That was my experience with most of the collection; I was bored or confused or both. I didn’t see the point of stories like Jenny’s House or Back Room or Harmony Amid the Stars, and I really disliked the premises (although that’s a matter of personal taste – I don’t like stories with unhappy endings, or bad shit happening to kids). (A note: I was told there would be content warnings, but my copy didn’t have any. I’m pretty sure they’ll be in the finished copy, though.) Nightmare IV was a wishy-washy floaty thing that was barely a story at all, as was The Button. I had no idea what was happening in Rabbit Pulls a Magician Out of Her Hat, which is written in an experimental style I couldn’t figure out. And so on.

Some stories had interesting premises, but I was left unsatisfied; I wanted more, novellas rather than short stories, something with room to explore more and give me more answers about what was going on.

And let’s be real: I’m not a poetry aficionado. There are poets I adore, and some styles/modes I find fascinating or impressive, but it’s been a long time since I read a poetry collection. Most of the poems here, I couldn’t make head or tail of. I’m positive I missed the nuance and deeper meaning of the ones that did make some kind of sense to me. I’m not smart enough for this kind of poetry, and I don’t enjoy it.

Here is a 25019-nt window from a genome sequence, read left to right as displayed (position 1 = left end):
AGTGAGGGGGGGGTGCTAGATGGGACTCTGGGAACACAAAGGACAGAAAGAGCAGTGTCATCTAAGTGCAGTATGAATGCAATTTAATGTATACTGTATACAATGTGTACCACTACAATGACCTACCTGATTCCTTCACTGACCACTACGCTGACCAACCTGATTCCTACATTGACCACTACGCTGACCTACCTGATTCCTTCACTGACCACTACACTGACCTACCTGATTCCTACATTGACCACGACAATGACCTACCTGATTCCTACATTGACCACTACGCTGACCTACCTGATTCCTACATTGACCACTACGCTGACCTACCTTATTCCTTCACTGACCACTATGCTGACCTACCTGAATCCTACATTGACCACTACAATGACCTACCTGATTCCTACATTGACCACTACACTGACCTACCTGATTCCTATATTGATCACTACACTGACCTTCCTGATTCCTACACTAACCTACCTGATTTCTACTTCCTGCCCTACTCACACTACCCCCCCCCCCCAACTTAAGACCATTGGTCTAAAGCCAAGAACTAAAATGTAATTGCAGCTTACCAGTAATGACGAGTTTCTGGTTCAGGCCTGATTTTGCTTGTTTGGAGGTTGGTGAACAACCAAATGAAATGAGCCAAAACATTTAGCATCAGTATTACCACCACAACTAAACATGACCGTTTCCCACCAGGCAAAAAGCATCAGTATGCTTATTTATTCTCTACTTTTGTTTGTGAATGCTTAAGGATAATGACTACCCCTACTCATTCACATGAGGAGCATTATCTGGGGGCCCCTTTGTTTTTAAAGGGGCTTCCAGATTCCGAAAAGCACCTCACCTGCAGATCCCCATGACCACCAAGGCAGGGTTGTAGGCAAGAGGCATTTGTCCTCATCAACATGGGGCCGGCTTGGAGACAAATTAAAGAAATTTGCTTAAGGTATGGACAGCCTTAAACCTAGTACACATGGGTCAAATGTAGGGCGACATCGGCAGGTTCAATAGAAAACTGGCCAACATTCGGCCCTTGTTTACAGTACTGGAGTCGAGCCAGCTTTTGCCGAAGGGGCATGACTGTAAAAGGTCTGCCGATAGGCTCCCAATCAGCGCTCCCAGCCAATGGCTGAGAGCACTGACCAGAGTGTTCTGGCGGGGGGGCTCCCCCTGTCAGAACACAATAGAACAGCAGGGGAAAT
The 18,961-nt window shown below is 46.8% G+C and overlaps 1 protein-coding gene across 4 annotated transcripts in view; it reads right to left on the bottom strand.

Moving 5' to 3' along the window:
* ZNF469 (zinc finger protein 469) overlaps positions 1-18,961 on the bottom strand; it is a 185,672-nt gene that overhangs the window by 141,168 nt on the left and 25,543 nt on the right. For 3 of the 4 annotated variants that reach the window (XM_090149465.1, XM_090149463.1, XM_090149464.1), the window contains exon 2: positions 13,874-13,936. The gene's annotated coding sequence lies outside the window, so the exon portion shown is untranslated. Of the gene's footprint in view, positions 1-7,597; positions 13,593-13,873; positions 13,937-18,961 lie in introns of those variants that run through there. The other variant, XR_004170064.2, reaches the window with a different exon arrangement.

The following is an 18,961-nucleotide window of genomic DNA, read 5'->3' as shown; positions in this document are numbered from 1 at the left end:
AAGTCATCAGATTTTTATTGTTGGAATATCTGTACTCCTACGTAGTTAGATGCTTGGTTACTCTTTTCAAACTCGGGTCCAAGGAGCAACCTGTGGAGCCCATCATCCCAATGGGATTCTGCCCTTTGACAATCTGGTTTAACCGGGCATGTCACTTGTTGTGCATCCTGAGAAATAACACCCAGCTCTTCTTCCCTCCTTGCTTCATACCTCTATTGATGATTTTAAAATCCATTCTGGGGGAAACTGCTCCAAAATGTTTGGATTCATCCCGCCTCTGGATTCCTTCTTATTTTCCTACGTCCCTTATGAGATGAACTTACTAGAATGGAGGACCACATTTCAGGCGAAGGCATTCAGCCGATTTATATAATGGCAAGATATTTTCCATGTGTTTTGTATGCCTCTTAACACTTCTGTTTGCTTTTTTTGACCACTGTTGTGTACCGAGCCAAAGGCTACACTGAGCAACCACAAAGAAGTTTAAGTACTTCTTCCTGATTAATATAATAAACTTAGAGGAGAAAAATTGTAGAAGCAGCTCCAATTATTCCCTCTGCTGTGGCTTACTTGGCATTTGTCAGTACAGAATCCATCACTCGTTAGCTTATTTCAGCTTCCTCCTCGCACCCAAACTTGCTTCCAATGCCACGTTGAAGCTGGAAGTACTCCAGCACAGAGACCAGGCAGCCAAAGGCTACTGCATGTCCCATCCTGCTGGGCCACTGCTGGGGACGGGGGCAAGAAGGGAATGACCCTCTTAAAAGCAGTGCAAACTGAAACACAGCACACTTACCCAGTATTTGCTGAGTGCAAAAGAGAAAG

But it’s not all bad! A Spell to Retrieve Your Lover From the Bottom of the Sea is a beautiful and strange tale of magic, love, and autonomy; The Herdsman of the Dead explores overcoming depression (I think?) through a wonderfully folkloric trip to the land of the dead; and Fairest of All takes the idea that the myth of the changeling is inspired by autistic children and runs with it – right into fairyland, and polyamory with a nonbinary sky-otter! Two stories return us to the world of Hoffman’s Outside trilogy, which was a nice surprise, and I Sing Against the Silent Sun, co-written with Merc Fenn Wolfmoor and set in Wolfmoor’s Sun Lords of the Principality series, is an aching masterpiece of resistance, love, and the power of words and voices. Queer and autistic rep abound throughout, in the stories I didn’t enjoy as well as the ones I did; I really appreciated that all of Hoffman’s autistic characters were different – their autism presented/manifested in very different ways, just like it does in real life. (But then, I’d expect no less from the writer of the Autistic Book Party!)

All in all, I think the Greats are more than worth the price of admission, and I think readers who more regularly enjoy short stories will probably enjoy more of the stories here than I did – I’m used to, and my preference is for, big thick doorstoppers, after all. I know I’m not the best person to be judging short stories!

But the Greats here really are amazing.

Grab your copy next week!